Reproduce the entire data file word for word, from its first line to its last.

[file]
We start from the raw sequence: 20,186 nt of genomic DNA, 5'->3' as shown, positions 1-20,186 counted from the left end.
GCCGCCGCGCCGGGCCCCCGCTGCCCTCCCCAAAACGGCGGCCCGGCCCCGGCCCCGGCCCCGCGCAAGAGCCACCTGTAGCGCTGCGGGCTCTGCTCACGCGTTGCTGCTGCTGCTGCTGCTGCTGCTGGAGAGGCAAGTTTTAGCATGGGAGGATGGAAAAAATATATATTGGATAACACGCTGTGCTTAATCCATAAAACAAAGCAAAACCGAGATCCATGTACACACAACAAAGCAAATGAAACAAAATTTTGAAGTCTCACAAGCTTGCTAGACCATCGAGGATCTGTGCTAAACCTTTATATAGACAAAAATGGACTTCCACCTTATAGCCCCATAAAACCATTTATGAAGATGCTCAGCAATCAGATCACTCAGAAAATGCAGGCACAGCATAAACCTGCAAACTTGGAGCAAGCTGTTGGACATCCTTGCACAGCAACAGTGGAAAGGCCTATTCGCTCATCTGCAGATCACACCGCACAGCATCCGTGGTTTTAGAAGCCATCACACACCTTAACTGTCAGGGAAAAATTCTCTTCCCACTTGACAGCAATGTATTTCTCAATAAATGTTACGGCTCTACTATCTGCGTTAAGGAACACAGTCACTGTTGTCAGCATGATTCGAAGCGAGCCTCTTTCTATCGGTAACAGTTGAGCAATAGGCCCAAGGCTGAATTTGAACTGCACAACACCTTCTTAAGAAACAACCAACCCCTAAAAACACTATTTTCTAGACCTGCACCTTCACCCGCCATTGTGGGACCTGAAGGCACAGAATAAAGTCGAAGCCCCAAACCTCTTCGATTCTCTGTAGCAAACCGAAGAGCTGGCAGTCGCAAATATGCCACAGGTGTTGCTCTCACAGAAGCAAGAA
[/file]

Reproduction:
We start from the raw sequence: 20,186 nt of genomic DNA, 5'->3' as shown, positions 1-20,186 counted from the left end.
GCCGCCGCGCCGGGCCCCCGCTGCCCTCCCCAAAACGGCGGCCCGGCCCCGGCCCCGGCCCCGCGCAAGAGCCACCTGTAGCGCTGCGGGCTCTGCTCACGCGTTGCTGCTGCTGCTGCTGCTGCTGCTGGAGAGGCAAGTTTTAGCATGGGAGGATGGAAAAAATATATATTGGATAACACGCTGTGCTTAATCCATAAAACAAAGCAAAACCGAGATCCATGTACACACAACAAAGCAAATGAAACAAAATTTTGAAGTCTCACAAGCTTGCTAGACCATCGAGGATCTGTGCTAAACCTTTATATAGACAAAAATGGACTTCCACCTTATAGCCCCATAAAACCATTTATGAAGATGCTCAGCAATCAGATCACTCAGAAAATGCAGGCACAGCATAAACCTGCAAACTTGGAGCAAGCTGTTGGACATCCTTGCACAGCAACAGTGGAAAGGCCTATTCGCTCATCTGCAGATCACACCGCACAGCATCCGTGGTTTTAGAAGCCATCACACACCTTAACTGTCAGGGAAAAATTCTCTTCCCACTTGACAGCAATGTATTTCTCAATAAATGTTACGGCTCTACTATCTGCGTTAAGGAACACAGTCACTGTTGTCAGCATGATTCGAAGCGAGCCTCTTTCTATCGGTAACAGTTGAGCAATAGGCCCAAGGCTGAATTTGAACTGCACAACACCTTCTTAAGAAACAACCAACCCCTAAAAACACTATTTTCTAGACCTGCACCTTCACCCGCCATTGTGGGACCTGAAGGCACAGAATAAAGTCGAAGCCCCAAACCTCTTCGATTCTCTGTAGCAAACCGAAGAGCTGGCAGTCGCAAATATGCCACAGGTGTTGCTCTCACAGAAGCAAGAA